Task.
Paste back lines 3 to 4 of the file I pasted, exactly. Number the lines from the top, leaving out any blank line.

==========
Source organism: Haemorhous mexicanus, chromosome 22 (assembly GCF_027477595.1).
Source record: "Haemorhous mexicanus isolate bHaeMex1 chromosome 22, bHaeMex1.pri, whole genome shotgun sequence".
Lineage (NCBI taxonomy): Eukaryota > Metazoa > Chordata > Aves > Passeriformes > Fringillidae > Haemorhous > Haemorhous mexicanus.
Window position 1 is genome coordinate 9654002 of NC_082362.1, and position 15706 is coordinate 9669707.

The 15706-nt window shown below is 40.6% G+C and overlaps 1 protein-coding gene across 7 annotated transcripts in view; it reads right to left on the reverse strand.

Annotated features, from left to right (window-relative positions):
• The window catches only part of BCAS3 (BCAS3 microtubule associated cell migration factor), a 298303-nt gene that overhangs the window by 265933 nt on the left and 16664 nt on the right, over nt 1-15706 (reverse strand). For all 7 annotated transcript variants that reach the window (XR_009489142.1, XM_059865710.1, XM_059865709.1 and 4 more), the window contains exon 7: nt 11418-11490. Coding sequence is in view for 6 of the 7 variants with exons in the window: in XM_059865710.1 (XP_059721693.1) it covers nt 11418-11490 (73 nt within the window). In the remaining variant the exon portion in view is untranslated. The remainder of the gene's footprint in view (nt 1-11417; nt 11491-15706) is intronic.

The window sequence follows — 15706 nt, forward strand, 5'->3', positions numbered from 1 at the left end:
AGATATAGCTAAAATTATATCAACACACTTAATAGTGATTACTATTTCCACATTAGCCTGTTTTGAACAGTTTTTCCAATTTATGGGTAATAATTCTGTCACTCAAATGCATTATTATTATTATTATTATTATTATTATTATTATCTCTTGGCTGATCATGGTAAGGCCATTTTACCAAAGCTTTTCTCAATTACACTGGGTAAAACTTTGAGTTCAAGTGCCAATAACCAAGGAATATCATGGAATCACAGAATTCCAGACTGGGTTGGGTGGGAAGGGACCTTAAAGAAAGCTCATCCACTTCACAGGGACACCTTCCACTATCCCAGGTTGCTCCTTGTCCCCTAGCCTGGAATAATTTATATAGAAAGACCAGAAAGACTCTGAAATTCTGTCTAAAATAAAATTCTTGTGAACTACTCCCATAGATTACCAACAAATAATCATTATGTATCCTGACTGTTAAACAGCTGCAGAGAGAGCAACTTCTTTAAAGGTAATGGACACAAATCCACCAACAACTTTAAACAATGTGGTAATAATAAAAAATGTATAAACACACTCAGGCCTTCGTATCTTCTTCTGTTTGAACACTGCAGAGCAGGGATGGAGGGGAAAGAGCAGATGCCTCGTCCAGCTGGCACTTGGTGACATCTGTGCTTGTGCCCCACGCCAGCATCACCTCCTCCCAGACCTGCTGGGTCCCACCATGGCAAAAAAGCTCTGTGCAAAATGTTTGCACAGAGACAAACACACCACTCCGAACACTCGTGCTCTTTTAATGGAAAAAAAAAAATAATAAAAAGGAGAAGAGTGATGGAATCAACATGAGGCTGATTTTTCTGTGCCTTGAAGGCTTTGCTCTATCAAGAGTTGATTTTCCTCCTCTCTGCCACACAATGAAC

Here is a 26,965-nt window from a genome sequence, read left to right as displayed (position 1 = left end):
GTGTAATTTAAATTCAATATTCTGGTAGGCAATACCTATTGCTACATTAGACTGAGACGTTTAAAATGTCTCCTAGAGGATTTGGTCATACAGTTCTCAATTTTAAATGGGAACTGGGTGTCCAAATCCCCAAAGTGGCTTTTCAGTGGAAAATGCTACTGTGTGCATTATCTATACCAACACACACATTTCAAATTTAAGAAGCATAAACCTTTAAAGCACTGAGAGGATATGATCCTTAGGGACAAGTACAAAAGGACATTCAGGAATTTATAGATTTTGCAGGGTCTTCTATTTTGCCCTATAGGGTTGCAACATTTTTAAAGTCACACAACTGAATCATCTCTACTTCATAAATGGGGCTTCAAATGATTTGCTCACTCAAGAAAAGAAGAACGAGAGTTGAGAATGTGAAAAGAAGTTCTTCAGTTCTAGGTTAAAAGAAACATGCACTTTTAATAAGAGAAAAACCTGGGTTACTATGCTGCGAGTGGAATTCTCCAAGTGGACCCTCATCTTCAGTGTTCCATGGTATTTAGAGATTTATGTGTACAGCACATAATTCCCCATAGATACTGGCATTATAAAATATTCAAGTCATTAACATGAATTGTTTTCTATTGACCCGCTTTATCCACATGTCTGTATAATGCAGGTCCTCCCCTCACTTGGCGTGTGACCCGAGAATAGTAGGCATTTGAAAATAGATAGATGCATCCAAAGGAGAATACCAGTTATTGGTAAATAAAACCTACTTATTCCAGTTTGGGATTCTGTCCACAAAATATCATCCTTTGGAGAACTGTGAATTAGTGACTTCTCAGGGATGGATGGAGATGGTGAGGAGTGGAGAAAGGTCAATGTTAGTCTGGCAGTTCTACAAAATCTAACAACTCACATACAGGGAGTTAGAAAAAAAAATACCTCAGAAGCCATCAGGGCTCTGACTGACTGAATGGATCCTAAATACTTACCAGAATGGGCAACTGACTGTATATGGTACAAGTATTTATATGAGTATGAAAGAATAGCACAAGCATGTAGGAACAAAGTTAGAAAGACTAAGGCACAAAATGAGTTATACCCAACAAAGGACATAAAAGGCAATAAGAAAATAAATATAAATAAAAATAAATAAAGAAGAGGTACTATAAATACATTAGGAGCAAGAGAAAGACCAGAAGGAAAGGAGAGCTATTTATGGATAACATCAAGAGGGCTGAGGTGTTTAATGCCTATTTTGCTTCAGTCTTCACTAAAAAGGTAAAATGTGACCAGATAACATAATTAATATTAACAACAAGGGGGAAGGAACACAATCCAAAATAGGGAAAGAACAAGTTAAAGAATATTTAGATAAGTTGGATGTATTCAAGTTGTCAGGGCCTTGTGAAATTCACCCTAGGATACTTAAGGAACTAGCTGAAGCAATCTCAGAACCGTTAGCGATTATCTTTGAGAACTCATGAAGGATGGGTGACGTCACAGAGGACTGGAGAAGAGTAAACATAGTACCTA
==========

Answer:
Lineage (NCBI taxonomy): Eukaryota > Metazoa > Chordata > Aves > Passeriformes > Fringillidae > Haemorhous > Haemorhous mexicanus.
Window position 1 is genome coordinate 9654002 of NC_082362.1, and position 15706 is coordinate 9669707.